Erick Hawkins

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Erick Hawkins
Erick Hawkins.jpg
Hawkins in El Penitente, 1930s
Born
Frederick Hawkins

(1909-04-23)April 23, 1909
DiedNovember 23, 1994(1994-11-23) (aged 85)
NationalityAmerican
EducationHarvard University
School of American Ballet
Known forDance and choreography
MovementModern dance
Spouse(s)Martha Graham (m. 1948–1954; divorced)
Lucia Dlugoszewski (m. ?–1994)
AwardsNational Medal of Arts (1994)

Frederick Hawkins, known as Erick Hawkins (April 23, 1909 – November 23, 1994), was an American modern-dance choreographer and dancer.[1]

Early life[edit]

Born in Trinidad, Colorado, on April 23, 1909, he majored in Greek civilization at Harvard University, graduating in 1930. A performance by the German dancers Harald Kreutzberg and Yvonne Georgi so impressed him that he went to Austria to study dance with the former. Later, he studied at the School of American Ballet.[2]

Career[edit]

Soon he was dancing with George Balanchine's American Ballet. In 1937, he choreographed his first dance, Show Piece, which was performed by Ballet Caravan. The next year, Hawkins was the first man to dance with the company of the famous modern dancer and choreographer Martha Graham. The following year, he officially joined her troupe, dancing male lead in a number of her works, including Appalachian Spring in 1944. They married in 1948. He left her troupe in 1951 to found his own, and they divorced in 1954.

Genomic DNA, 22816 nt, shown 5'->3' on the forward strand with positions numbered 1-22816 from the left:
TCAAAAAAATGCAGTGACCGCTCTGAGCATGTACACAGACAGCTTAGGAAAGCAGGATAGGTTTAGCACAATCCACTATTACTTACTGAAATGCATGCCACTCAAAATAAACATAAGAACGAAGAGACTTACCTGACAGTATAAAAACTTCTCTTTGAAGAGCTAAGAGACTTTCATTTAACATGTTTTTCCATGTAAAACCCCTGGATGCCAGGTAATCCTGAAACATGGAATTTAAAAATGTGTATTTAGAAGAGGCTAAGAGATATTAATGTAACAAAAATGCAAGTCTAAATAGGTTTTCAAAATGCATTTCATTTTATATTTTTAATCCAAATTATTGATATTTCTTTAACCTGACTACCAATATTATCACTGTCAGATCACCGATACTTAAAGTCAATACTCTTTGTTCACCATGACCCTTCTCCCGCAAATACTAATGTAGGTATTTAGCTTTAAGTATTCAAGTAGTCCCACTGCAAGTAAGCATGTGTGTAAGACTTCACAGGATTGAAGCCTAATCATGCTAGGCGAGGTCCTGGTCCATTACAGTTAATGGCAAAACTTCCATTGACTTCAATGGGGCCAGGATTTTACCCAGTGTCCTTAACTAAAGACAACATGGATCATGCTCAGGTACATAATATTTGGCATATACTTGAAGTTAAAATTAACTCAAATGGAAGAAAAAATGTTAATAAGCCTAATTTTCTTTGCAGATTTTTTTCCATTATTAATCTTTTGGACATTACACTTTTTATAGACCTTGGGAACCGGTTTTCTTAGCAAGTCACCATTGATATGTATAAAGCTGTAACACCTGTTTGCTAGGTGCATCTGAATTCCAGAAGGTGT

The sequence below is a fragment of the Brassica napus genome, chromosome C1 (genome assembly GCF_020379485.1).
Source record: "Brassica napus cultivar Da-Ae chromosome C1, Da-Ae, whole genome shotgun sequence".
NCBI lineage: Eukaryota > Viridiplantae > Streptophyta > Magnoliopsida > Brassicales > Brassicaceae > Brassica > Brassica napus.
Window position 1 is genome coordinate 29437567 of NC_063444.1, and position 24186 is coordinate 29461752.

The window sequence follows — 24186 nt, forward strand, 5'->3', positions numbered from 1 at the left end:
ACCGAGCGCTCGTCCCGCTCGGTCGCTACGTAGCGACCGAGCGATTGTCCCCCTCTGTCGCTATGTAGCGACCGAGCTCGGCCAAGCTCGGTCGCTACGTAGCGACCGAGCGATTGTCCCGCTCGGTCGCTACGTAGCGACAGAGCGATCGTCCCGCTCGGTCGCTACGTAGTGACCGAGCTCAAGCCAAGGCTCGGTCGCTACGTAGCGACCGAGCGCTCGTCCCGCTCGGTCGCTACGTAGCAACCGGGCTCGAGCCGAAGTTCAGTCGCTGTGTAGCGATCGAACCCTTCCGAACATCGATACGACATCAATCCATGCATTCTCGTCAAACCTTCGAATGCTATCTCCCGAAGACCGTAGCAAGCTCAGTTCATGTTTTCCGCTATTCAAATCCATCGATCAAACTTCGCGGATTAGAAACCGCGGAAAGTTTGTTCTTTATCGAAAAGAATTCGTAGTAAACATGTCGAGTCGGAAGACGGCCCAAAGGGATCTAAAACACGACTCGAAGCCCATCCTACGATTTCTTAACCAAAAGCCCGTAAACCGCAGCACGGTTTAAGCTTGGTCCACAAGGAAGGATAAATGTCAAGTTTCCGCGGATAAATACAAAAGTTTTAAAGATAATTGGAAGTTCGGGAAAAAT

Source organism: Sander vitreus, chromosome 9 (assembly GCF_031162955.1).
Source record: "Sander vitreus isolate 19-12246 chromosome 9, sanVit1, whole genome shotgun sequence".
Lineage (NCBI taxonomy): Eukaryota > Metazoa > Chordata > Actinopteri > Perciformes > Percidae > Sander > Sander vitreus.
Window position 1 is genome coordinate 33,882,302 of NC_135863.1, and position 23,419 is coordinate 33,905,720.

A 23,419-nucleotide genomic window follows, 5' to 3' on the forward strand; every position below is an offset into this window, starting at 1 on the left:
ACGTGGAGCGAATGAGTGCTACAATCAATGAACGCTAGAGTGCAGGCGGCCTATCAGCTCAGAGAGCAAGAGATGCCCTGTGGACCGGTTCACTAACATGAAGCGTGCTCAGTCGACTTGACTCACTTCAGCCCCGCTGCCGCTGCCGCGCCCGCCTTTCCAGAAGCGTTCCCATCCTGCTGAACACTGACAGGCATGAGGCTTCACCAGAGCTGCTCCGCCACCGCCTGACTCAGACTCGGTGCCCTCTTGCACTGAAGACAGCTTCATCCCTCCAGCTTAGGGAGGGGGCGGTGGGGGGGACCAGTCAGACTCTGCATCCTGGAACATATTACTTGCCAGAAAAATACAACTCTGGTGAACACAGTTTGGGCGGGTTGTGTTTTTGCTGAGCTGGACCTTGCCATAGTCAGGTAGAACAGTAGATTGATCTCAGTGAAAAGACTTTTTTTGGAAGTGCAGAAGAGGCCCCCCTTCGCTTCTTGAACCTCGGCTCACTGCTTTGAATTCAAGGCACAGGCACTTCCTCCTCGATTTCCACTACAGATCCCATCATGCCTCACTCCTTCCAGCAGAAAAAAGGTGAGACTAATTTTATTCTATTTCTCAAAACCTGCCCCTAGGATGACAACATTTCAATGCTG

Not long afterwards, he met and began working alongside the experimental composer Lucia Dlugoszewski. They married and remained together for the rest of his life.[3]

After leaving the Graham Company, Hawkins' work developed in a quite different direction. He moved away from esthetic visions based on realistic psychology, sociopolitical themes, storylines or musical portrayals, towards one inspired by ritual and mysticism that called upon dancers' kinesthetic responses to celebrate human, animal and other natural phenonmema.[4] Major influences included Native-American dance rituals and folklore, Japanese esthetics and Zen, and various schools of dance, theater and philosophical thought from around the world, including East Asian and Ancient Greek classics.[1][5] In some ways, he took dance in a similar direction that abstract painters were taking art, though he disliked the label 'abstract'.

In a personal quest for dance safety,[a] Hawkins set out to integrate anatomic principles with dance.[6] He developed an innovative approach to dance technique based on the movement principles of kinesiology and anatomic study, thereby also creating a bridge to later somatic practices.[6] He advocated familiarity with ideokinesis (as well as other somatic approaches to training) and the acquisition of what he termed a 'thinkfeel' sensory awareness of the body and its movement.[6]

In contrast to the intense contractions and shaped positions typical of the Graham technique, Hawkins favored muscular release and free-flowing patterns of movement in a pursuit of effortless movement and seamless transitions.[6] He famously stated “The body is a clear place.”[7] Overall, his dance technique may be seen to combine kinesiology, modern dance (including Graham technique) and a particular idea of beauty.[6]